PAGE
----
Authored by Scott A. Allen, D. Brian Kacedon, and John C. Paul
An equitable defense, laches bars the recovery of damages for patent infringement occurring before the date of the complaint or counterclaim. The defense is based on the principle that courts should not assist patentees who have "slept" on their rights by delaying the filing of a lawsuit and, in doing so, prejudiced the accused infringer. Under the Federal Circuit's en banc decision in A.C. Aukerman Co. v. R.L. Chaides Construction Co., 960 F.2d 1020 (Fed. Cir. 1992), an infringer can establish laches by proving (1) that a patentee unreasonably delayed in bringing suit and (2) that the infringer suffered economic or evidentiary prejudice as a result. If, however, the period of delay from when the patentee knew or should have known about potential infringement to the date of filing exceeds six years, the requirements for proving laches are presumed (i.e., courts assume a six-year delay is unreasonable and results in some prejudice), thereby placing on the patentee the burden of disproving laches. Because laches is equitable in nature, courts deciding whether to apply it must consider not only unreasonable delay and prejudice, but also all the relevant facts and circumstances. In a recent decision, a district court found the two prongs satisfied, but determined that, based on the equities, laches should not apply to limit the damages award.
Carnegie Mellon University (CMU) owns two patents covering a method of detecting and addressing media-noise problems in magnetic recordings. The method was codeveloped at CMU by a professor of electrical engineering, Dr. Jose Moura, and a then-doctoral candidate, Aleksandar Kavcic. They disclosed the invention to CMU in March 1997 and filed a provisional patent application in May 1997. In the early 2000s, semiconductor chip manufacturer Marvell Semiconductor (Marvell) started developing its own media-noise detector, which Marvell engineers described as based on the "Kavcic model." Marvell integrated this technology into its new semiconductor chips, which it began shipping in August 2002. In August 2003, CMU sent a letter to Marvell, asking it to take a license on the Kavcic patents; Marvell never responded. On March 6, 2009, almost six years after sending the letter, CMU filed suit against Marvell.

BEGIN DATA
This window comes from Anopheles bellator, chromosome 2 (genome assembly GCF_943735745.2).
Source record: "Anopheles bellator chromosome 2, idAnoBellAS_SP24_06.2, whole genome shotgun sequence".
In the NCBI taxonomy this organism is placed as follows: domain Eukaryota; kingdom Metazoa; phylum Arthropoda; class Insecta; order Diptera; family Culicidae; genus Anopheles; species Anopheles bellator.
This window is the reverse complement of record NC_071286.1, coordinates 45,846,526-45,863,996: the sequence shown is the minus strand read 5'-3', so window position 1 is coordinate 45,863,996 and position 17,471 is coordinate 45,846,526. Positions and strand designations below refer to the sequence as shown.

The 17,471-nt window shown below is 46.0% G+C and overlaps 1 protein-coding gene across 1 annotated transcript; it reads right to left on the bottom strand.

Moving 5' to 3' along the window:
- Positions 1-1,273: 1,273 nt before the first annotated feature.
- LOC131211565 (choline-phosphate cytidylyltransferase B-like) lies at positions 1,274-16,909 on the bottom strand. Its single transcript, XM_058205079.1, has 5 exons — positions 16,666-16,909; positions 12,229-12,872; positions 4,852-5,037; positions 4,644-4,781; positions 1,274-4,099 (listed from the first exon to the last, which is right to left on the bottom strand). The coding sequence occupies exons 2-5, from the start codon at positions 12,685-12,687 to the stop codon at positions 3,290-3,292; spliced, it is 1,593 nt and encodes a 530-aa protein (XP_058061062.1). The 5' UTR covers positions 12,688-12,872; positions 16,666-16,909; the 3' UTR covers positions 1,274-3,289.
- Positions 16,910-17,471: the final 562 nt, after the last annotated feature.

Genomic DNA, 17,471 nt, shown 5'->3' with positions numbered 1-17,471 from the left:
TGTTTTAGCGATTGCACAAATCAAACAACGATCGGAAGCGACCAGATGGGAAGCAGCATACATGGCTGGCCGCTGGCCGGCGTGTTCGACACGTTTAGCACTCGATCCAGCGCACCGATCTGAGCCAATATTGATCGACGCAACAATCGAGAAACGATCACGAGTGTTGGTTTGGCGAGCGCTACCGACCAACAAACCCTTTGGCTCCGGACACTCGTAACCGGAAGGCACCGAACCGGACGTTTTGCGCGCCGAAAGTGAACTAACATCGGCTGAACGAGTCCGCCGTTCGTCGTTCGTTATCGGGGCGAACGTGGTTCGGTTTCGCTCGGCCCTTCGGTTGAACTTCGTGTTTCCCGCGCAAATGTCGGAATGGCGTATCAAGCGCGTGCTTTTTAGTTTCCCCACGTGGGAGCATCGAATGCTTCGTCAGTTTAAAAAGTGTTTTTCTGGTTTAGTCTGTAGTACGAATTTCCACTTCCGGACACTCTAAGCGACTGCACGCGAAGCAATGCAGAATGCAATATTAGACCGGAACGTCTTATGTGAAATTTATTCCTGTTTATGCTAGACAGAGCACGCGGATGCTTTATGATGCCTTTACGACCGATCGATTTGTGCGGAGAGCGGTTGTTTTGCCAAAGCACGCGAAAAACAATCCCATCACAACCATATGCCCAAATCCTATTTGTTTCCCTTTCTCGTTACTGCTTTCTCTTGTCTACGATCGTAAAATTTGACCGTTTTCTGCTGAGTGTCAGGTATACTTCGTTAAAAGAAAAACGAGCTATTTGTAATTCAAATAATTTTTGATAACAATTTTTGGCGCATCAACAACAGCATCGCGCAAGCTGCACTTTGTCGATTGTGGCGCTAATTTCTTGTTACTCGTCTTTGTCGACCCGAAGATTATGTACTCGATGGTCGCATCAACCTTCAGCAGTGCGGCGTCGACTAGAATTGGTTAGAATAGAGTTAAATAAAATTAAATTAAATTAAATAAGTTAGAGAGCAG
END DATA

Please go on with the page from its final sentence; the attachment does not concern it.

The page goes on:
After a four-week jury trial in December 2012, the jury rendered a verdict against Marvell on infringement, validity, and willfulness, and awarded CMU over $1 billion in damages. While the Court declined Marvell's request to allow the jury to consider Marvell's laches defense during trial, it ordered post-trial briefing on the issue.
In a lengthy decision, the Court ruled that, even though Marvell proved an unreasonable delay and material prejudice by a preponderance of the evidence, the equities demanded that laches not apply.
The laches analysis began with a determination on the presumption of laches. According to Marvell, CMU waited more than six years from the time it learned about Marvell's potential infringement, and laches should therefore be presumed. Marvell did not argue that CMU had actual knowledge of infringement before March 6, 2003, but that it had constructive knowledge based on emails and notes showing that CMU knew that Marvell was developing its own method of detecting media noise. Because that evidence did not indicate an awareness of infringement and was, in fact, created before Marvell began shipping any infringing products, the Court found that the presumption did not apply. Thus, Marvell had to prove that CMU's delay was both unreasonable and prejudicial.
By April 5, 2003, Kavcic had enough information to send Moura an email stating that he had "two more independent confirmations" that Marvell and other chip manufacturers were using the patented method. At that point, because CMU "should have known" of infringement, regardless of its failure to inquire further at that time, CMU had a duty to investigate that triggered the laches "clock." Despite receiving additional information about Marvell's infringement over the next five years and eleven months, CMU did not conduct an infringement analysis until just before filing suit. The Court found that CMU was aware of the core facts establishing its willful-infringement allegation before July 2004. And, notwithstanding the extreme complexity of Marvell's chips and the difficulty of detecting infringement, the Court found CMU's delay unreasonable and not excused.